Christopher Mitchell: Well, I can imagine that others who are listening to this, for instance in Michigan where there's a really growing movement to try to figure out how to connect a lot of rural Michigan, that this might be an opportunity for some of their community colleges. Did you learn anything along the way in terms of — I mean, obviously you've decided to do a condensed version in addition to the one class per week, but are there other lessons that you learned that you're going to be incorporating into future lesson plans?

Gene Scott: Yeah. I want to expand it. I wanna cover everything from marketing a fiber optic network and its services. I want to cover more in depth the actual design, cost pricing of a network, the maintenance of one. I want to go into areas where we train individuals on the customer service piece of it, and for those folks who want to be, or are more attuned I should say, to want to be able to manage a network like ours, I would like to be able to broaden the training to even include that. So it's a wide range. It's not just the stereotype where you've got a man in a bucket truck who's up a pole and he's splicing some fiber cable. There's a lot more to it. There are a lot of opportunities for young men and women in this industry, and that's really what I'm wanting to focus on now in the city of Wilson. As well, Wilson community college has been extremely supportive of that idea.

Christopher Mitchell: Have you hired anyone that went to that program at this point or is it still, you know, too new in that it didn't really line up yet?

Gene Scott: It's too new for us to hire anybody from that program. As I said, the initial class was just an overview, a broad overview class. I did send some of our newer technicians that we had through it, for two reasons. One is to expose them to it, and number two is they'd come back and give me feedback. Was it useful? Did you learn anything? What else would you like to see that would help you in doing your job? And my technicians were very helpful with that. In fact, they really enjoyed learning the history of fiber optics cause that was probably a good full day of the initial training that we did, and we will touch on that again during our shorter version. But people didn't realize that fiber optics, the concept has been around since the mid 1800s. U=You know, I didn't know that until I got into it myself. And then it was not until into the 1960s that Corning actually started some development with the actual fiber that we would consider fiber today. And then it really took off in the 70s, and then they had to find a market for it, which that was starting late 70s, early 80s. But the whole history of it was very interesting.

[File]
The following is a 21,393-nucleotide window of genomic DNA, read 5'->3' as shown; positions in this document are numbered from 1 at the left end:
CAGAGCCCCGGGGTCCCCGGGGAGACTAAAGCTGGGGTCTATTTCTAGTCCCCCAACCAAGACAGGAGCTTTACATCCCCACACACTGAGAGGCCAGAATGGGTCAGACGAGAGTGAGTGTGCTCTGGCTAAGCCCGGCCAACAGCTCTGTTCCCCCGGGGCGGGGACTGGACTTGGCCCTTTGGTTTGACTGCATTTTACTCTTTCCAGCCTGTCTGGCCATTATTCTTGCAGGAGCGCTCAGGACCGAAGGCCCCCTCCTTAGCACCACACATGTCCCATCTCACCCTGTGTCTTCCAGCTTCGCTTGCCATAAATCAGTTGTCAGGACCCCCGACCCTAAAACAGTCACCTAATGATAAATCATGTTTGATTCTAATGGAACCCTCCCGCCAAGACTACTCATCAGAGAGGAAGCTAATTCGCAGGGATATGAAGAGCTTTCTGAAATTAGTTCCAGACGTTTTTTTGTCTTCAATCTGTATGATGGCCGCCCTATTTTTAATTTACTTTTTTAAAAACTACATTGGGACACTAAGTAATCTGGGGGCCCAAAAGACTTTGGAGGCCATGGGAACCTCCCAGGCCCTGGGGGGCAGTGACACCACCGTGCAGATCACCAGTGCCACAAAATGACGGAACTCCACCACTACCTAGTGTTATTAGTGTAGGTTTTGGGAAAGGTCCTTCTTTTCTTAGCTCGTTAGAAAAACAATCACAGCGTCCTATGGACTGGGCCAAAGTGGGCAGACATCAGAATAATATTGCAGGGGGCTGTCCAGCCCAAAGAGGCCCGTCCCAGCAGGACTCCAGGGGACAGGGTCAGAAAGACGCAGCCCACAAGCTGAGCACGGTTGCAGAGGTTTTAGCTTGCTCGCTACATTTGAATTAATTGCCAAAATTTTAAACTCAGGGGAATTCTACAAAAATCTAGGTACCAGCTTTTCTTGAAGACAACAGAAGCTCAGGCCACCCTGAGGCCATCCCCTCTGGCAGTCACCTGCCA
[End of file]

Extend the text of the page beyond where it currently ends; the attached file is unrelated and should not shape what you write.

Christopher Mitchell: Well, I — not to go too far afield, but the history of glass is actually fascinating and essential for a lot of the things that have led to civilizational breakthroughs. I mean, we wouldn't even know much about how our bodies work or germ theory without glass to make microscopes, to make telescopes. I mean, glass is incredible. For people who are interested in this, you know, I would also recommend Corning has some videos that may help with just the interest of how the fiber optic cables are made. But you know, I'm, I'm really hoping that this inspires a lot more courses like this because if I'm doing my job right, certainly we'll see a lot more fiber optics jobs being available as we see more investment in so many communities.

Gene Scott: I 100 percent agree, and I think that we will see that. And if we can train our young people and just show them that this is a good and bright future and it will cover — as I tried to explain just a little bit earlier, running a fiber optic network has so many different facets to it. For those people who love to be outside and love the construction aspect, there are jobs for that type of individual. If you like to be on the back end, you love the electronics, you want to be inside, there are jobs for that. There's jobs for engineers who actually understand the concept and be able to do the design for these networks. If you're fascinated in a more general sense about how to market your services — and the doors going to be wide open. It's not going to be just that traditional, "we're going to offer TV and Internet and telephone services over over these fiber optic networks." We haven't even imagined all the uses for it yet. If you are familiar with Susan Crawford, she wrote a book on fiber, and if you just have a chance to even glance through the book and what she's seen in different countries in Western Europe and in Asia and what they've already done with their networks, it is mind boggling. Anything from the health field to transportation to education to entertainment, and it's new things every day. It's going to be a bright future for those who want to take part in it. I want to share one thing also with you, Chris, that prompted me to think a little more about educating young people on it. We helped Wilson Community College. We participated in a job fair one Saturday a couple of years ago, and the way the room was structured, they had some server equipment, what you and I would call traditional computer, equipment set up.